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Publication numberUS2295931 A
Publication typeGrant
Publication dateSep 15, 1942
Filing dateApr 26, 1941
Priority dateApr 26, 1941
Publication numberUS 2295931 A, US 2295931A, US-A-2295931, US2295931 A, US2295931A
InventorsHarold Caminez
Original AssigneeAir Associates Inc
Export CitationBiBTeX, EndNote, RefMan
External Links: USPTO, USPTO Assignment, Espacenet
Relief valve
US 2295931 A
Abstract  available in
Images(2)
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Claims  available in
Description  (OCR text may contain errors)

H. CAMINEZ- RELIEF VALVE Filed April 26 1941 Se t. 15, 1942.. 2,295,931

2 Sheets-Shet 2 Fig.4. Q

' Nial /('29. 2

magma A TTaIPA/E) Patented Sept. 15, 1942 RELIEF VALVE Harold Caminez, Hackensack,

Air Associates Incorporated,

N. J., assignor to Bendix, N. J., a

corporation of New York Application April 26, 1941, Serial No. 390,498

1 Claim.

The present invention relates to a relief valve for fluids under pressure, and more particularly for liquids in hydraulic systems, such as oil, used in the landing gear system of aircraft. The invention contemplates providing a valve in which only a very slight difference exists in the pressure heads when the valve starts to open and when the valve is open to permit the amount of fluid to pass equal to the full capacity of the valve. It is a further purpose of the invention to provide a spring-loaded poppet-type relief valve of the afore-mentioned properties in which the spring may be smaller and, consequently, the entire valve may be lighter and less bulky than valves of the customary structure having similar properties regarding such difference in pressure.

The invention consists in the provision of means for the indicated purpose as will be disclosed in the description given hereinafter and the accompanying drawings showing an embodiment thereof by way of example.

In the drawings:

Fig. 1 is a diagram illustrating the performance of a customary type valve andof the new valve.

Fig. 2 is a schematic drawing of a conventional valve.

Fig. 3 is a schematic drawing of the new valve.

Fig. 4 is a cross-section of an embodiment of the invention.

Fig. 5 is a cross-section along line 5-5 in Fig. 4, and

Fig. 6 is a cross-section of a modified part.

Referring, now, to the drawings, in Fig. 1 the performance of a relief valve is defined by the flow through the relief valve in per cent of the rated capacity as a function of the line pressure in per cent of the relief valve setting. In an ideal valve, the performance would be represented by the straight line ab which indicates that the valve would open at exactly that line pressure for which the valve is set, and the same pressure would prevail in the line no matter whether the valve is just starting to open or whether it is entirely open so as to permit the valved medium to flow through the valve at a rate equal to the full capactiy of the valve. However, this cannot be actually attained in spring-loaded poppet valves. In a conventional valve if the pressure for which the valve is set is that at which it is fully open, opening will already begin at a lower pressure, e. g. at a pressure of 90%, that means at point 0 of the diagram, Fig. 1. In order to lift the valve poppet to 100% rated flow capacits, the pressure must rise to the 100% setting.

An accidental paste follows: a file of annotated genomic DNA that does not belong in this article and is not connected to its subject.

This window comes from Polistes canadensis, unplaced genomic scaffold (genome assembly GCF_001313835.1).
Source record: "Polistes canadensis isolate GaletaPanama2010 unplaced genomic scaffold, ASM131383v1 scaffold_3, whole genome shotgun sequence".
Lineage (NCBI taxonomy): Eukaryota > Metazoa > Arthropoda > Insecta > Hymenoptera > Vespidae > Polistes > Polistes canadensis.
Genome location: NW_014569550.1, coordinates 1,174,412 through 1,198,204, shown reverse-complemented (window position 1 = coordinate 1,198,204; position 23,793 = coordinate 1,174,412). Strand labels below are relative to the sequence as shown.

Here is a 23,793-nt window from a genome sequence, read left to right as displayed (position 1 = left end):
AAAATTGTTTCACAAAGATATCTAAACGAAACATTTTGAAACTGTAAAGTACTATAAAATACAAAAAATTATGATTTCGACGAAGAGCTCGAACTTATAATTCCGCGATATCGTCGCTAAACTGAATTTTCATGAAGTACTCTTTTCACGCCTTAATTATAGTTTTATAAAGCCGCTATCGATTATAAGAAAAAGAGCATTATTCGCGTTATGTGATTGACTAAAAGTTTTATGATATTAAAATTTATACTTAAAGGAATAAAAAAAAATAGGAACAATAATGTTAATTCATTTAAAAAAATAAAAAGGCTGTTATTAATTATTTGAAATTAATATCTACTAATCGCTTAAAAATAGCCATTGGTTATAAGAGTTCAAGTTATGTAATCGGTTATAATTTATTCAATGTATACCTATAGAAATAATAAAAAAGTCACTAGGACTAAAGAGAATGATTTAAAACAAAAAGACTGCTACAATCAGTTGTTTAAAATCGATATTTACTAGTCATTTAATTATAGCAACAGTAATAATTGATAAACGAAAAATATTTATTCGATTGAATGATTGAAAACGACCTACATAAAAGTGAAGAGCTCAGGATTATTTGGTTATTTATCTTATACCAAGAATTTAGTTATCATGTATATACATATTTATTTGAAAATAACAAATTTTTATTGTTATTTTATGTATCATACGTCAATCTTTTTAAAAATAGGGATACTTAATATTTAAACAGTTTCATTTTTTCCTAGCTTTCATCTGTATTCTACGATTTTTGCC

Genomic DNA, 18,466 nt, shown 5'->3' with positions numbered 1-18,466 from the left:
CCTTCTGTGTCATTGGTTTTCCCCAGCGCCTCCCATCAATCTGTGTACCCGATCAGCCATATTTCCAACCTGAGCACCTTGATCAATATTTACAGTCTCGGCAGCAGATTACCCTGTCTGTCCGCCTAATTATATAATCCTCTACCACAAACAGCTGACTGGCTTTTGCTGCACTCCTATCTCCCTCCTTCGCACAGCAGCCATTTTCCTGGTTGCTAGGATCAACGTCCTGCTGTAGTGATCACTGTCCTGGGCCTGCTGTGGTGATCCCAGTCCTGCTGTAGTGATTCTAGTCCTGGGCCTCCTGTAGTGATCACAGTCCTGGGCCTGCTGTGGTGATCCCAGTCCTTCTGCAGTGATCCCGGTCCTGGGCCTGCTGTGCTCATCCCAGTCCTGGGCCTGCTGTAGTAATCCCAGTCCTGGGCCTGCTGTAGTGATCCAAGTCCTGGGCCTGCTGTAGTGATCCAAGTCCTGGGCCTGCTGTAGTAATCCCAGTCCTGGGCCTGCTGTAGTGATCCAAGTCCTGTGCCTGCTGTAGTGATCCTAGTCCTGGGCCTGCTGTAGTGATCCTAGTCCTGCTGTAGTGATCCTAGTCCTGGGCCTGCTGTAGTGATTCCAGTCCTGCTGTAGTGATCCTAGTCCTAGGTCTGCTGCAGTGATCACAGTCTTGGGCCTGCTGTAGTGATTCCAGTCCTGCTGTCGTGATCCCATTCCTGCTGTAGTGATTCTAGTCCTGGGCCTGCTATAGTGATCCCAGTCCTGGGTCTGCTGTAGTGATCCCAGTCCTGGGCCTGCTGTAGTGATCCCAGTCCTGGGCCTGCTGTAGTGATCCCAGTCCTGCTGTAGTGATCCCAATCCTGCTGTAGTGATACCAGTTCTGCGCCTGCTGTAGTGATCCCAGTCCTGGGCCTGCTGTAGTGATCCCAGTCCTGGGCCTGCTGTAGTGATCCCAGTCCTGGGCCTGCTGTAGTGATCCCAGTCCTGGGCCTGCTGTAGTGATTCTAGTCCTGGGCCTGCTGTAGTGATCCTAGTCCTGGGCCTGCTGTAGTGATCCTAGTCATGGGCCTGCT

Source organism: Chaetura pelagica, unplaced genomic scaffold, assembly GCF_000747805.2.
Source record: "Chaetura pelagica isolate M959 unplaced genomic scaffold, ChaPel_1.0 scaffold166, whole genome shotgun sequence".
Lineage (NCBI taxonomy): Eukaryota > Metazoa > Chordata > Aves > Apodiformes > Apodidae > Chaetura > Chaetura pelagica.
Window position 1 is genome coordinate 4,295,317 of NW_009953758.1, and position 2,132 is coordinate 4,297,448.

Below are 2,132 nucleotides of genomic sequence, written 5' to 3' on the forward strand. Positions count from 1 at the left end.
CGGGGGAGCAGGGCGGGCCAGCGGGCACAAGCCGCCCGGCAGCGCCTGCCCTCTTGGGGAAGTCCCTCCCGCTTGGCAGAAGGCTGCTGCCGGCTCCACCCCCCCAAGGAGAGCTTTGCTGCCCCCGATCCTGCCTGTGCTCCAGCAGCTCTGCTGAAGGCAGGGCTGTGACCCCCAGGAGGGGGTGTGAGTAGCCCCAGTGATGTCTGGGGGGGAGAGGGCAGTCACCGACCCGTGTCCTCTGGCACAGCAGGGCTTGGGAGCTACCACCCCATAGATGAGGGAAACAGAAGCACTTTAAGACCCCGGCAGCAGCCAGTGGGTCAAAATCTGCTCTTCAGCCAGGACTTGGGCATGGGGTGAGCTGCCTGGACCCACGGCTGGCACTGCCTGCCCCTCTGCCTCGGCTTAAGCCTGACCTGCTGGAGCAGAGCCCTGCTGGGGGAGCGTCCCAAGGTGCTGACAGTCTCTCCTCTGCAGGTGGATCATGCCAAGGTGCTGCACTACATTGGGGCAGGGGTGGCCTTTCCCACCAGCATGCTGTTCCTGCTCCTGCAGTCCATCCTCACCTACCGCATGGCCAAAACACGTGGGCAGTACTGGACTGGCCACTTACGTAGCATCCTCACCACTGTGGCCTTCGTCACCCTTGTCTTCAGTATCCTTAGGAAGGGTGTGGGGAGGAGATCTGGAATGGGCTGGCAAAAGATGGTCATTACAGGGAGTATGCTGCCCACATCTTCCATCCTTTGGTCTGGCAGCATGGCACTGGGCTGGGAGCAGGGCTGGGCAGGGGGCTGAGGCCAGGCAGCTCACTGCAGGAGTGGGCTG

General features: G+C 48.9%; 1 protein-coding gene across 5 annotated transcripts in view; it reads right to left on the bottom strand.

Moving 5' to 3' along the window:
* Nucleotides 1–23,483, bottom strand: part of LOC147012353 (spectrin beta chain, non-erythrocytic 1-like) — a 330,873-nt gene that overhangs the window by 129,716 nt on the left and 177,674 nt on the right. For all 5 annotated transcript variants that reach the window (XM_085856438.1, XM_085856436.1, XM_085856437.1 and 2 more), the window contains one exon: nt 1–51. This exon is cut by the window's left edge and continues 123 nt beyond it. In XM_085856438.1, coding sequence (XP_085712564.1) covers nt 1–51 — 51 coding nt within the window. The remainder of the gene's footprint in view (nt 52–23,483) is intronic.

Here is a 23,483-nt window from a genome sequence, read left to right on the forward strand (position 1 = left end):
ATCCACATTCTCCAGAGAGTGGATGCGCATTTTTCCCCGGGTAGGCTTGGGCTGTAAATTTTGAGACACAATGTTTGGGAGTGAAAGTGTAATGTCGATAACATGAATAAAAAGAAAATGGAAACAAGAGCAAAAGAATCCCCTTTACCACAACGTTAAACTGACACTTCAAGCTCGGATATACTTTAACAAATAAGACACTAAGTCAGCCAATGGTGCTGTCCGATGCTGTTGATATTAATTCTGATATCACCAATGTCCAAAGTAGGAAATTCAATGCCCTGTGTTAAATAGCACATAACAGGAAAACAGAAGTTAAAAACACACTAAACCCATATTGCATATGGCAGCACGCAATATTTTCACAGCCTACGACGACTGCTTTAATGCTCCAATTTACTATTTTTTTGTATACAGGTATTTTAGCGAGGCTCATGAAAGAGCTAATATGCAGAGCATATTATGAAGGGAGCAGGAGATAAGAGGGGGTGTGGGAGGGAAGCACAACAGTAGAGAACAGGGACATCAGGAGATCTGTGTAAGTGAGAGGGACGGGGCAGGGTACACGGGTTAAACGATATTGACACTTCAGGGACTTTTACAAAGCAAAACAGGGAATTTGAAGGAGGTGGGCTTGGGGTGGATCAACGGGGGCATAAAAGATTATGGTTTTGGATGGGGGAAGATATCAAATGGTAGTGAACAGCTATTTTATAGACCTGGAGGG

'The performance of the conventional valve with rising pressure is approximately illustrated by the straight line ob. In the closing of the valve certain resistances occur which prevent the poppet from tightly engaging its seat at the original pressure. In fact, the valve will close at a lower pressure only, e. g. at 85% of the set pressure. Hence, the performance with falling pressure corresponds to the line bd. It may be possible to improve the valve performance by the conventional measure of increasing the number of the spring convolutions if a coil spring is used. However, any such improvement would be accompanied by the drawback of a larger and heavier spring having a lower spring range and, therefore, also a bulkier and heavier valve casing and a longer adjustment screw in order to provide the necessary adjustment range generally required for valves of this type. This makes such valves objectionable particularly for use in aircraft.

Now, the purpose of the invention is to attain a performance and, with the means hereinafter described, does attain a performance which approximately corresponds to the line fgb in the opening and to the line bge in the closing operation of a spring-loaded poppet valve, simultaneously avoiding or at least greatly reducing the mentioned drawback.